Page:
Gender & ICTs
The Feminist Principles of the Internet is a document that articulates feminist analysis around crucial tech‐related topics such as privacy, data, anonymity, online violence, and access. We are looking for a graphic designer to inspire our ongoing campaign.
The IGF Best Practice Forum on Online Abuse and Gender-Based Violence Against Women took place in Joao Pessoa, Brazil in November 2015. Representatives of civil society, academia and the private sector went through some of the key highlights and recommendations from the BPF but opened it up at different junctures for inputs and responses.
No longer silenced: An interview with Rosemarie Lerner, creator of a transmedia documentary about forced sterilisation in Peru
_This is a transcribed and edited interview with Rosemarie Lerner, a Peruvian filmmaker who created Quipu, a
Take Back the Tech! campaign finalist in the 2016 Womanity Award for the Prevention of Violence Against Women
The Womanity Foundation will provide three years of support to two awardees that will be announced in May 2016. APC’s Take Back the Tech! campaign is honoured to be a finalist for the Womanity Award together with its scale-up partner La Sandia Digital from Mexico and their project Luchadoras, and congratulates all the other finalists of this prestigious award.
The DRC and Kenya are in focus in a series of country editions sharing the findings of the “End violence: Women’s rights and safety online“ research.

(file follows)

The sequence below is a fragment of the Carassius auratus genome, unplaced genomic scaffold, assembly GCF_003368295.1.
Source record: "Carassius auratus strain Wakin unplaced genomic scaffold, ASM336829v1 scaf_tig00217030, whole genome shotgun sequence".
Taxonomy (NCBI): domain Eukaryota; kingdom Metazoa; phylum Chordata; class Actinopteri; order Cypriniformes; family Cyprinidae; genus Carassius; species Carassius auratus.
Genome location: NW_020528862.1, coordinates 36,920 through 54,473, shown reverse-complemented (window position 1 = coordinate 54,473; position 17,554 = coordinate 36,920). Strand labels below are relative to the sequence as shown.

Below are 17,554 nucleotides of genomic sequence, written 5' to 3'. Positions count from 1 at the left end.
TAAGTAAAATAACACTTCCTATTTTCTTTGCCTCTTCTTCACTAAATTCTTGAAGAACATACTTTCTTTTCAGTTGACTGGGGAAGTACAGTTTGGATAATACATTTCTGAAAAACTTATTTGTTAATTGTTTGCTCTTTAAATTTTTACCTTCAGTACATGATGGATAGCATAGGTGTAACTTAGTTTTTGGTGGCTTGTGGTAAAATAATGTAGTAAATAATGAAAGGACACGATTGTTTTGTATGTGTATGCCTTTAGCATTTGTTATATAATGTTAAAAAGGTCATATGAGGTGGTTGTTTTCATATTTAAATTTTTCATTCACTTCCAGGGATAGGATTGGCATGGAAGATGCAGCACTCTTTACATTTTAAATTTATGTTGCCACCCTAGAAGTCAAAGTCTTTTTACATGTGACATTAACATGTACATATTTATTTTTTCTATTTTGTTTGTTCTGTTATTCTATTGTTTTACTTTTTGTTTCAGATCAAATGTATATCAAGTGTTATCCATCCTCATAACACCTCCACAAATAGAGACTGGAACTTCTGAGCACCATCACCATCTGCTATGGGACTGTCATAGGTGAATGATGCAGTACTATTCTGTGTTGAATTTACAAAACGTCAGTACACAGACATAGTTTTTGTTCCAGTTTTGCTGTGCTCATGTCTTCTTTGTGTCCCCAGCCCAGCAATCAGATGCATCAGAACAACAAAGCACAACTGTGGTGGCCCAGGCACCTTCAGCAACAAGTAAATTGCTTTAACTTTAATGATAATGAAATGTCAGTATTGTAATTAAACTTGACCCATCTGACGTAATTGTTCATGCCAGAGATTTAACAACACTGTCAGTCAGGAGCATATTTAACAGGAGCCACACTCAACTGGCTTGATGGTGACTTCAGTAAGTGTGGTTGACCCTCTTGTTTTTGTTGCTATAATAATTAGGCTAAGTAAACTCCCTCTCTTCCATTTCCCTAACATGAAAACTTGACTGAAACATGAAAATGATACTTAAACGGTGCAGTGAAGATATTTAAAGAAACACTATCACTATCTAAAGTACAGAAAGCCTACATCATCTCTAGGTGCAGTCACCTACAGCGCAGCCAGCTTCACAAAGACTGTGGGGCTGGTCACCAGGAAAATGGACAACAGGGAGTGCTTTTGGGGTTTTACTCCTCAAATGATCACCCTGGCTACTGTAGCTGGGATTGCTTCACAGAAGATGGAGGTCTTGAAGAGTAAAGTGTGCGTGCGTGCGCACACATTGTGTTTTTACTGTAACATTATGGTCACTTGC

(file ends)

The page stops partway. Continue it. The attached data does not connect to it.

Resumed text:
For nine years, feminist activists struggled to bring gender issues out of the peripheries at the Internet Governance Forum (IGF). The 2015 IGF which took place in Joao Pessoa, Brazil, proved that the link between gender and internet governance is being more and more recognised. This GenderIT.org edition gathers feminist reflections on the 10th IGF, pointing to evident advances as well as some still pending issues.
Recently, Addie Wagenknecht, the Frank-Ratchye STUDIO for Creative Inquire Fellow, organised a congress of cyberfeminist researchers to examine how themes of privacy, security, surveillance, anonymity, and large-scale data aggregation are problematised in the arts, culture and society.
The word “internet” is not well understood in its full and wholesome context by a size-able number of Ugandans and perhaps the majority. Smart phone usage has grown tremendously and with it the gospel of this thing called the internet.
A gender digital divide has been recognised since the 1990s. It’s old news that there are gaps when it comes to women being able to easily, safely and affordably access technology. There are statistics, research evidence and anecdotal stories that support this.